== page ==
These parents will do whatever it takes to defend their trans daughter’s right to play sports

The transgender flag
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As the Indiana legislature contemplates a bill banning trans girls from playing sports on girls’ teams, one Bloomington couple is doing everything they can to stand up for their trans daughter.

Nine-year-old Kirin Clawson has been out as trans since she was a toddler. Her parents, Beth and Nathaniel Clawson, have always supported her and are even part of the local Trans and Allies Support Community (TASC).

Related: Trans teen afraid to leave home because of bullying. Mother says the school’s not helping.

Kirin has also found acceptance among peers and teachers at Childs Elementary School, where she attends. She is a happy kid who participates in swimming, volleyball, and roller derby.

But with H.B. 1041, state lawmakers are trying to make it illegal for Kirin to compete in these sports as a girl. The bill would prohibit “a male” from participation in women’s sports “based on biological sex” and has already passed the state’s house 66-30. It is now up to the state’s senate to determine what happens next.

Nathaniel testified before the house against the bill last week.

“There are so many life lessons that kids learn through sports, and they build stronger friendships with their peers,” he told the Herald-Times. “It’s those life lessons that I was worried most about my daughter missing out on.”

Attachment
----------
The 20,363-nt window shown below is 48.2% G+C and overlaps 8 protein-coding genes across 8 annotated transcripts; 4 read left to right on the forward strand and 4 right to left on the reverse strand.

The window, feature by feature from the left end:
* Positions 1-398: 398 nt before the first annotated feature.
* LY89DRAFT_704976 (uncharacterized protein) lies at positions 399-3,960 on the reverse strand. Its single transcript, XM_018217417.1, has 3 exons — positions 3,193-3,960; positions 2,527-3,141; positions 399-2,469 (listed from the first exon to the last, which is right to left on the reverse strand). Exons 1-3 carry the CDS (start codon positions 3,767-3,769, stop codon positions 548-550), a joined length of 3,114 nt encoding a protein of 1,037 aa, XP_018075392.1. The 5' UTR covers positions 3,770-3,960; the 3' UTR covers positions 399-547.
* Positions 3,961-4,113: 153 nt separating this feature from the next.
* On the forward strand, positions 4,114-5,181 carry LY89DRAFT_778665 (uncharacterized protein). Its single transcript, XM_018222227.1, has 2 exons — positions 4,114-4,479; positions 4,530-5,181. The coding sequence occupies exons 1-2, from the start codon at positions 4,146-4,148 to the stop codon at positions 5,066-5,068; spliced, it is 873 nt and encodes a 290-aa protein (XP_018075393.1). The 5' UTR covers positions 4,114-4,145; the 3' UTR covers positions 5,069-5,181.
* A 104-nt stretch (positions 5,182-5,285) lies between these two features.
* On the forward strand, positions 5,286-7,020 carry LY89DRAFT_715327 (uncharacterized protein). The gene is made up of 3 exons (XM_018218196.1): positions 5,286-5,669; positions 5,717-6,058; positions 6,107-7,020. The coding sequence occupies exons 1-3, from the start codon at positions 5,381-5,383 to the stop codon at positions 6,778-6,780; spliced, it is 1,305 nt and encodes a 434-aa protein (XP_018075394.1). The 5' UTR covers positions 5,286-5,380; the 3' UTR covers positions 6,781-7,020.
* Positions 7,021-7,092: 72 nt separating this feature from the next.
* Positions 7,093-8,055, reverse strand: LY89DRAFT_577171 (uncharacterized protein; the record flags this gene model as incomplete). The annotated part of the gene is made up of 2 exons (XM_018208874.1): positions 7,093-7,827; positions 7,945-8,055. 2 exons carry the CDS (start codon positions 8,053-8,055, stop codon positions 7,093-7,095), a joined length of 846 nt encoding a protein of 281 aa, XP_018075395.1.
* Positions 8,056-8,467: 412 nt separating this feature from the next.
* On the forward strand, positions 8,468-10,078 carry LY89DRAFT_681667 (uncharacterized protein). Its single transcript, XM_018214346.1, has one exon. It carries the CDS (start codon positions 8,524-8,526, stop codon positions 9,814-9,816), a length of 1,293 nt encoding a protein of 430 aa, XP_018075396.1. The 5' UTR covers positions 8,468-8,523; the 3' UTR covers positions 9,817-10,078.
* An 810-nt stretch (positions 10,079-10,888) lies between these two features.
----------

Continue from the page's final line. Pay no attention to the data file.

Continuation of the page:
“My daughter’s mental health and wellness is far more important than your child’s medal or record,” Beth added.

Beth said that when Kirin was younger, she worried about her participation in team sports.

“I discouraged her interest in things, specifically in swimming and gymnastics, because it’s leotards and swimsuits,” she said.

“Of course, we as a family now know that gender has nothing to do with body parts, but a lot of the world doesn’t understand that.”

That lack of understanding is what has led Beth and Nathaniel to keep letters from Kirin’s pediatrician on hand that state she is living in a safe home, is not being mistreated, and is in fact receiving positive care. The fear of social services questioning them is very real.

“We spend our days armored up,” Beth said. “A lot of people are saying, ‘We’re not denying your child because they can still play boys’ sports.’ But I’m like, you can’t tell them, ‘Be who you are, except when.’ You have to let our kids be who they are all the time.”

Some of the arguments against allowing trans kids to live as their authentic selves revolve around the idea that kids are too young to make such big decisions about who they are – despite the fact that de-transitioning is rare, gender affirming care for children is completely reversible, and gender-affirming care reduces the risk of depression and suicide in young people.

But for Beth and Nathaniel, whether or not Kirin feels differently down the road isn’t even relevant. Their support is not contingent on anything but how she feels right now.

“Our whole thought process is if she changes her mind, she’ll at least know that we accepted her and we love her,” Nathaniel said.

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